Enola Holmes is a Fun Film, Driven by a Cast of Strong Female Characters


Image Courtesy of Arab News

I first learned about Enola Holmes, a Netflix original from director Harry Bradbeer, through a brilliant publicity campaign on social media. The campaign put up status around London, seeking to highlight the lesser known, but often equally talented, sisters of famous figures. I learned for the first time about Francis Dickens (Charles Dicken’s sister who’s school fees were prioritized over Charles’ because her parents believed her a more promising student), Maria Mozart (sister of Wolfgang Mozart, who was also an accomplished composer), and Mary Hardy (sister of novelist Thomas Hardy, who in his own words had an incredible eye for literature). This campaign set my expectations for this film high, as I anticipated a cast of strong female characters, and a winding mysterious plot. Although certain expectations were met, and exceeded in certain areas, there were other part of the film that fell utterly short.

Enola Holmes (Millie Bobby Brown) is the younger sister of Sherlock Holmes (Henry Cavill), and Mycroft Holmes (Sam Clafin), who were largely absent in her life while she was growing up. Raised by her mother Eudoria Holmes (Helena Bonham Carter) on their country estate, Enola was personally tutored by Eudoria in all manner of skill sets, including archery, fencing, Judo, mathematics, and anything else she could learn by reading through their extensive library. Suddenly, without warning, on the day of Enola’s sixteenth birthday, her mother goes missing. Sherlock and Mycroft are called home to deal with the disappearance, and to decide Enola’s fate, prompting Enola to run away to London to find her mother.

Along with the mystery surrounding her mother’s whereabouts, Enola stumbles upon another mystery involving The Marquees of Tewksbury (Lewis Partridge), who is also running away from his family and their expectations of him. The mysteries cross and intermingle, and weave a progressive political plot surrounding the plans of the House of Commons to pass The Reform Bill of 1884, which significantly expanded voting rights in the United Kingdom. Although the specifics of the bill are never discussed in the film, it is heavily implied that this bill would extend voting rights to women. However, that would not happen in England until 1918.

This film, and perhaps sequel films, are based on a series of young adult novels by Nancy Springer (sequel plans may be hindered by a lawsuit from the Arthur Conan Doyle foundation over the use of the famous characters). I get the feeling from watching the film that there were some issues translating the story from the page to the screen, in particular how to handle narration and some of the puzzles and clues Enola has to solve along the way.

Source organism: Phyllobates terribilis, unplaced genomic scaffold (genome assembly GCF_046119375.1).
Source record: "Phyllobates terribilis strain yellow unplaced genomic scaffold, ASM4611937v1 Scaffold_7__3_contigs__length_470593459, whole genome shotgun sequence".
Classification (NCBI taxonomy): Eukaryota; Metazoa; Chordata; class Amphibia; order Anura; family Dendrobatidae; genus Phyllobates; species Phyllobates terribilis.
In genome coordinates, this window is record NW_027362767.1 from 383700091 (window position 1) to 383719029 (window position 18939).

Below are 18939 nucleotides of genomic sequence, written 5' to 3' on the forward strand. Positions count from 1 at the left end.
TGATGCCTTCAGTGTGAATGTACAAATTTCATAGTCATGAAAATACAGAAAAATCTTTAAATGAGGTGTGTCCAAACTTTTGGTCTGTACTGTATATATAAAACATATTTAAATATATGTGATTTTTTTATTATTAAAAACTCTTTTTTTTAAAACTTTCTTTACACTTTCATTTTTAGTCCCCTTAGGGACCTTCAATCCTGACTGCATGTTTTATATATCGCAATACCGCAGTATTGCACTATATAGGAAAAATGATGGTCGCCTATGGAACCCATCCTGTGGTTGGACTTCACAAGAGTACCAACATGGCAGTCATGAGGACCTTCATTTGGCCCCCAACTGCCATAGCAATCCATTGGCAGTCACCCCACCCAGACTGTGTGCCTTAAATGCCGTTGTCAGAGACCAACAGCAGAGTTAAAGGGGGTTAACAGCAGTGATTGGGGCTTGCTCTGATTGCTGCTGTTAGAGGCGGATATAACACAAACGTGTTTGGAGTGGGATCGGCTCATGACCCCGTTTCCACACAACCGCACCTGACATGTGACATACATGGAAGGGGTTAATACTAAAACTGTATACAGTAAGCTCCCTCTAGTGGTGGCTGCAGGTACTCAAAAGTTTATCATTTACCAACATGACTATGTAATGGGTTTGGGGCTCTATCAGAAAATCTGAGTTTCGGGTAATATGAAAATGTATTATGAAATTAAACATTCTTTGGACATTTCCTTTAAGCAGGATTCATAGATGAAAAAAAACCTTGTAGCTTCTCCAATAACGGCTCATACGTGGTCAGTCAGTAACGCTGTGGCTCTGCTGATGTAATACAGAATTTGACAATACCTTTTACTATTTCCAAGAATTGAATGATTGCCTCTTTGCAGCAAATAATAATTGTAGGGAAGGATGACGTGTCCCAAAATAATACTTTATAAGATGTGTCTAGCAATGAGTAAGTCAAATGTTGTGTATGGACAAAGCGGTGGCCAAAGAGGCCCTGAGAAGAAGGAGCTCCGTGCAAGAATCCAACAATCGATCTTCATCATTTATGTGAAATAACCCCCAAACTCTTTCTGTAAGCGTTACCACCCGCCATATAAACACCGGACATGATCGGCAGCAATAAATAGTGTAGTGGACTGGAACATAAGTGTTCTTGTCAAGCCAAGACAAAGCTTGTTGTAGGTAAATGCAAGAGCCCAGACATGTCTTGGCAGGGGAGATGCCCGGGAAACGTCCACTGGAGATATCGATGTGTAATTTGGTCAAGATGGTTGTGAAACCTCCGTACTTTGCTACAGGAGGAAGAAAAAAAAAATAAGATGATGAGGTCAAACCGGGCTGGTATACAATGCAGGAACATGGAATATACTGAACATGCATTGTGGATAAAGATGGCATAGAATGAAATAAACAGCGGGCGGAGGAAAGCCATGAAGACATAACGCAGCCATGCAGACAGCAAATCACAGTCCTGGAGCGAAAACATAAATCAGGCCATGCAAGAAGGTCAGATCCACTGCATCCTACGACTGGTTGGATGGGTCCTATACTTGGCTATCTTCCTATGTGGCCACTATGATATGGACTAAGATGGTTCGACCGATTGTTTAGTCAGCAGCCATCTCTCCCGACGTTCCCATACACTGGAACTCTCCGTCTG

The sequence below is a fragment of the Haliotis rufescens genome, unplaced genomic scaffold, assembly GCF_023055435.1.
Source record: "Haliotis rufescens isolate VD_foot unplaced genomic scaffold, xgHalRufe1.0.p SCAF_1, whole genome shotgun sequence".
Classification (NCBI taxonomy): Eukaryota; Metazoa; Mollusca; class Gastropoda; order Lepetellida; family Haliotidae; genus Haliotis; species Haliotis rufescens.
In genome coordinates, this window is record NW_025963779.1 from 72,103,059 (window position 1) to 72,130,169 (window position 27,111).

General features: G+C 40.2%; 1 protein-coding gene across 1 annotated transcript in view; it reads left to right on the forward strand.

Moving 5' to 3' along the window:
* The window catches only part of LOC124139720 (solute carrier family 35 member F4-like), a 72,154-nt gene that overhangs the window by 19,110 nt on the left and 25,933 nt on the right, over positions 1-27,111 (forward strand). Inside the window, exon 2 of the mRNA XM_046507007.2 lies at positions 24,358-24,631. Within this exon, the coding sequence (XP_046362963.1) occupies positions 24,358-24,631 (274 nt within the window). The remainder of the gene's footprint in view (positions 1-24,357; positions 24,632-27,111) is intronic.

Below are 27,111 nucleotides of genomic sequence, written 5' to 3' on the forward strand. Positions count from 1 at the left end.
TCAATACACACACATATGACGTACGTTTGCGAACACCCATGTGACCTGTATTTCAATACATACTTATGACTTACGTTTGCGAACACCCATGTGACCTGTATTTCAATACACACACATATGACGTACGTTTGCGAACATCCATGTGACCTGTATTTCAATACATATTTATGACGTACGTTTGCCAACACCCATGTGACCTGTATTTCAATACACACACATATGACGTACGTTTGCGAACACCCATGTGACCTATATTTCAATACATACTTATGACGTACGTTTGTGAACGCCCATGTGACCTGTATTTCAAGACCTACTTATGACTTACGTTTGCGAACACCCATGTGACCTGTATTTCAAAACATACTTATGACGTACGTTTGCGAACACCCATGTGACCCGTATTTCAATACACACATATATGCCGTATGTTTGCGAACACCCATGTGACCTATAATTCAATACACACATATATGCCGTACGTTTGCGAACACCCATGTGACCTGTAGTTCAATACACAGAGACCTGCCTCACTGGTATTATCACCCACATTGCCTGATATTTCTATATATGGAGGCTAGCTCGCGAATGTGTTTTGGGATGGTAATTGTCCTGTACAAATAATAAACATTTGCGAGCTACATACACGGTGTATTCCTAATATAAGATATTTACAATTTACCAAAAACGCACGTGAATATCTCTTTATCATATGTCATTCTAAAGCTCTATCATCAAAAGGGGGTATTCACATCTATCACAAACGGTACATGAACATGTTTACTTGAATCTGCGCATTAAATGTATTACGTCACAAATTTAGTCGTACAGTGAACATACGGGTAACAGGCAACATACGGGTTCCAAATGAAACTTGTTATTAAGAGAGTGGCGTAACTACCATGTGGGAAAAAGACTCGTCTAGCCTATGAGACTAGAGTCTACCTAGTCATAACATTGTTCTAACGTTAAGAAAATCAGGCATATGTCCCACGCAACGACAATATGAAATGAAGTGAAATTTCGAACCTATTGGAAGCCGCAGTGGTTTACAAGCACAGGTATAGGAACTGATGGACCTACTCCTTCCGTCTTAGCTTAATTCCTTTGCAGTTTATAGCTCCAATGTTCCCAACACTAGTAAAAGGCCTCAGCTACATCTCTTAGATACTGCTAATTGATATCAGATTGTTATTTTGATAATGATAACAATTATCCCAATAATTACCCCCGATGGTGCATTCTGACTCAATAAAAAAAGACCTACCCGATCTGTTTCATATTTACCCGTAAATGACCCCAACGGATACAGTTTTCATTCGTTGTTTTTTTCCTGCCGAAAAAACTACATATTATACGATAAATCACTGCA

Image Courtesy of Vulture

Enola breaks the fourth wall, narrating her own journey to the camera whenever some expedition needs to be carried out. This semi-narration was well done, and served to help explain some of the aspects of the mystery, and help the audience connect details of the plot that may not have been apparent. At times the narration does seem to take away trust in the audience. By narrating some of the more apparent connections, the script doesn’t seem to trust the audience to figure out the movie on their own. Although aspects of the mystery were quite complex, and connections needed to be made, narration is a tool that is better suited for mediums such as stage plays and books, not film where cleaver shots and details can be used to make the connections stronger. The film was based on a book, which explains the presence of this technique, but when the story changes mediums, the tools used to tell the story need to shift as well.

This film was very successful with its portrayal of strong female characters. Since Eudora’s feminist work is central to the plot of the story, it would have been disappointing if these feminist ideas were not worked into the characters. One of the pitfalls when writing female characters is to make them into the “Mary-Sue” trope, where a female character is utterly lacking in flaws. This can also manifest as a character who is skilled at everything without trying. Enola is far from this trope, as she is portrayed as stubborn to a fault, and more concretely unable to ride a bike without crashing. The introduction to the film also shows her receiving extensive training from her mother, establishing a narrative reason for her Jane-Of-All-Trades skill set.

Although there is a romantic subtext woven throughout the movie, Enola resists participating in it. Tewksbury is clearly smitten with her, but she wants nothing to do with this, as she is primarily interested in finding her mother. Although you will have to watch the movie to see how this subplot resolves itself, I will say that I was quite pleased with how it turned out, and the way it resisted the conventional way these plots play out.

This film also passes the Bechdel Test, a basic evaluation of a film’s feminist potential laid out by poet Alison Bechdel. In order to pass, a film must have two named female characters must have a few lines of dialogue discussing something other than a man (surprisingly few films pass this test). Although not perfect, this metric can provide a way to begin to discuss a film’s representation of women, and Enola Holmes passes with flying colors.

This film is also about growing up, and dealing with our families and their shortcomings. Both main characters, Enola and Tewksbury, must face hard truths about their families that they were not ready to accept. In this endeavor it is successful as well. Despite the narration, and certain issues I had with the way the film was cut together at times, this was a fun and whimsical film driven by strong female characters. My own Pet-peeves aside, what more could you ask for?

-Patrick Bernas